Having a global presence introduces a long list of potential challenges, ranging from specimen transport and customs requirements to import/export restrictions and political instability. It’s just as important to plan around the height of winter when shipping specimens from Siberia as it is to have a back-up plan in an area with an unpredictable regulatory environment.
Developing effective solutions to these challenges is critical to maintaining consistency in testing and achieving the desired results.

Industry Marches Toward Personalized Medicine

Over the last two decades, the mainstay of central labs’ functionality has shifted alongside the rapid progression of diagnostics and the expansion of available efficacy markers. In a clinical trial, the lab’s principle focus is the same from the onset to the deliverable at the end: demonstrating the safety and efficacy of an investigative medicine.

As some areas of drug development become more targeted, central labs have an opportunity to expand their repertoire well beyond safety and efficacy measures to embrace specific assays that include the genomic profiles of patients and patient populations. Although the development of personalized medicine and the corresponding diagnostic tests are still in the relatively early stages of development, central labs have kept pace with innovation by offering a more sophisticated array of tests, including genomic testing on a large scale. Down the line, the adoption of next-generation sequencing holds the potential of driving down costs and opening up new opportunities for clinical trial testing.

Regulatory oversight aside, the industry’s pace of change has been accelerated by recent trends in digital data, communication, and global accessibility. With technological advancements, each of these components enables constituents—both local and global—to quickly communicate and engage. And with expertise spanning every therapeutic area in clinical development, the central lab model requires a seamless interaction between laboratories, investigator sites, and logistical support personnel.

Early Engagement Positions Clinical Trials for Success

Another newly introduced focus — one that continues to evolve — is engaging trial sponsors early-on in the clinical trial process to optimize the information gained by the diagnostic testing elements. Early engagement helps guide sponsors in selecting the most cogent, patient- and physician-friendly, and cost-effective tests for a given trial protocol. Although service providers stress the importance of conducting a laboratory review early in the protocol development process, adoption of this approach remains a work in progress. Many sponsors continue to think of diagnostic testing as a supporting or secondary consideration when fielding a trial, posing a challenge for central laboratories.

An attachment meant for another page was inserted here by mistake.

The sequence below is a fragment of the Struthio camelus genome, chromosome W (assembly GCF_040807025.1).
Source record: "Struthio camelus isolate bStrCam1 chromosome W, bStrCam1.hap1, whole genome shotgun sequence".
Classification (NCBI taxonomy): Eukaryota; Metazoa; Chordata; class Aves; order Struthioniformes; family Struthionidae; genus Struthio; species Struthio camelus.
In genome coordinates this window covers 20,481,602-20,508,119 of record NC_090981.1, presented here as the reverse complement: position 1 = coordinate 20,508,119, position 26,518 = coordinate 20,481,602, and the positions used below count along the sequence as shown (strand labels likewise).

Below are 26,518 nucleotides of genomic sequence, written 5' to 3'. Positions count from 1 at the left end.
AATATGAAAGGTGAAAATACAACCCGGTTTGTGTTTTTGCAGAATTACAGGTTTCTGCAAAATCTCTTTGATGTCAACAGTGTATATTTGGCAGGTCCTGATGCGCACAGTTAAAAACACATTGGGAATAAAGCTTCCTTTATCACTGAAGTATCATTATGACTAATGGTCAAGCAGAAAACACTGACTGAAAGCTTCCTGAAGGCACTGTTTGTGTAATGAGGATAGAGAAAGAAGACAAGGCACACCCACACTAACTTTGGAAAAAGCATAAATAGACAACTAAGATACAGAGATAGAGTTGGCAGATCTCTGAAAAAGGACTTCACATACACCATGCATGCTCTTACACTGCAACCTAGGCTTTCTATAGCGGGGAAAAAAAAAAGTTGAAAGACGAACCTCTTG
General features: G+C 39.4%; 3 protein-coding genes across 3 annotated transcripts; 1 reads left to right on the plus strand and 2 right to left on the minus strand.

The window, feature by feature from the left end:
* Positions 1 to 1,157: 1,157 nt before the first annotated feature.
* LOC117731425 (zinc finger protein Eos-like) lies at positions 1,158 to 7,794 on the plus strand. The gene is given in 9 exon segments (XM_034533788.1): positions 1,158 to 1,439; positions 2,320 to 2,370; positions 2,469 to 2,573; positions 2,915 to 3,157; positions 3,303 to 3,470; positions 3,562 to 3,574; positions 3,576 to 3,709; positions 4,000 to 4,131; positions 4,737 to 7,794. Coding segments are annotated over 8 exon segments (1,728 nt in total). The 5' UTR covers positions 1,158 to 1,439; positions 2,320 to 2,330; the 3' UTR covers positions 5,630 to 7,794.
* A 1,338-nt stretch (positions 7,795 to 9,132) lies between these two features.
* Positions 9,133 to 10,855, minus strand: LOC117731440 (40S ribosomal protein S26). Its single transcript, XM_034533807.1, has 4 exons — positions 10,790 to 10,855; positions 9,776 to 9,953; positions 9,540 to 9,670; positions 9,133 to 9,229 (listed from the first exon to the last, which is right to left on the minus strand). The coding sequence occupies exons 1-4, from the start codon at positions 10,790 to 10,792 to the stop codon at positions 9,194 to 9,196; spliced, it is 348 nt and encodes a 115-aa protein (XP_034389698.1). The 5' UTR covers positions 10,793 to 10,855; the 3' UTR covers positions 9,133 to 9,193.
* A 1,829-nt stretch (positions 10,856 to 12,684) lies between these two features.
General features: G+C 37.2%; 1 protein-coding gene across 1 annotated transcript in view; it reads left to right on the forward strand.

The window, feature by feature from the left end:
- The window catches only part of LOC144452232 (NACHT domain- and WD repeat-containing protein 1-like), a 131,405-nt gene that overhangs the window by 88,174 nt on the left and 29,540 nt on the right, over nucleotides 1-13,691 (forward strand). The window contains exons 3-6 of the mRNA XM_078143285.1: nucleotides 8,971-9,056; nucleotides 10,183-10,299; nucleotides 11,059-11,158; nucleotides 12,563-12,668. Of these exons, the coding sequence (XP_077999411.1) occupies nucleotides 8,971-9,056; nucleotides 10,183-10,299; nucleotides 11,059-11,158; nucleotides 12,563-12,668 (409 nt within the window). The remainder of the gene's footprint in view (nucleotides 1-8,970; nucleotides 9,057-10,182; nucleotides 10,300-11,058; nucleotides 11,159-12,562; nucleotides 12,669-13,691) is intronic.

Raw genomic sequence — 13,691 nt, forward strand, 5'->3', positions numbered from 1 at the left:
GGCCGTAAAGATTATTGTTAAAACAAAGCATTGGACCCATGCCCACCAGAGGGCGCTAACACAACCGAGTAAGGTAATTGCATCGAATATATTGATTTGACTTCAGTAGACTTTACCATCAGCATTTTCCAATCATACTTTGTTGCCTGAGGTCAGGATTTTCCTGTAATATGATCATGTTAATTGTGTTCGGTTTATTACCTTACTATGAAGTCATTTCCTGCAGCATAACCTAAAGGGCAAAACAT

With an early engagement approach, central labs can keep sponsors apprised of rapidly improved and increasingly more complex diagnostic testing options. It’s often difficult for sponsors to keep up with the changes themselves, however, central labs are entrenched in clinical diagnostic testing with a deep knowledge of each test’s intricacies. With early engagement, critical milestones are aligned with time and cost restrictions, and resources can be applied optimally without increasing the level of risk.

This approach is critical as central labs generate 60% to 70% of the data submitted within a product’s registration filings with regulatory agencies. Central labs can work directly with sponsors to streamline the process and collect data beginning with the trial’s inception. ACM Global Central Laboratory’s Smarter Testing approach, for example, encourages sponsors to collaborate with the central lab’s scientific experts to discuss study outcomes, identify endpoints to support those outcomes, and finally select the tests that will provide endpoint data.

With today’s advanced menu of central lab offerings, a more thoughtful test selection process is required. The Smarter Testing approach carves out a true partnership between the central laboratory and the trial’s sponsor, one that adds value and helps accelerate the path from molecule to clinic.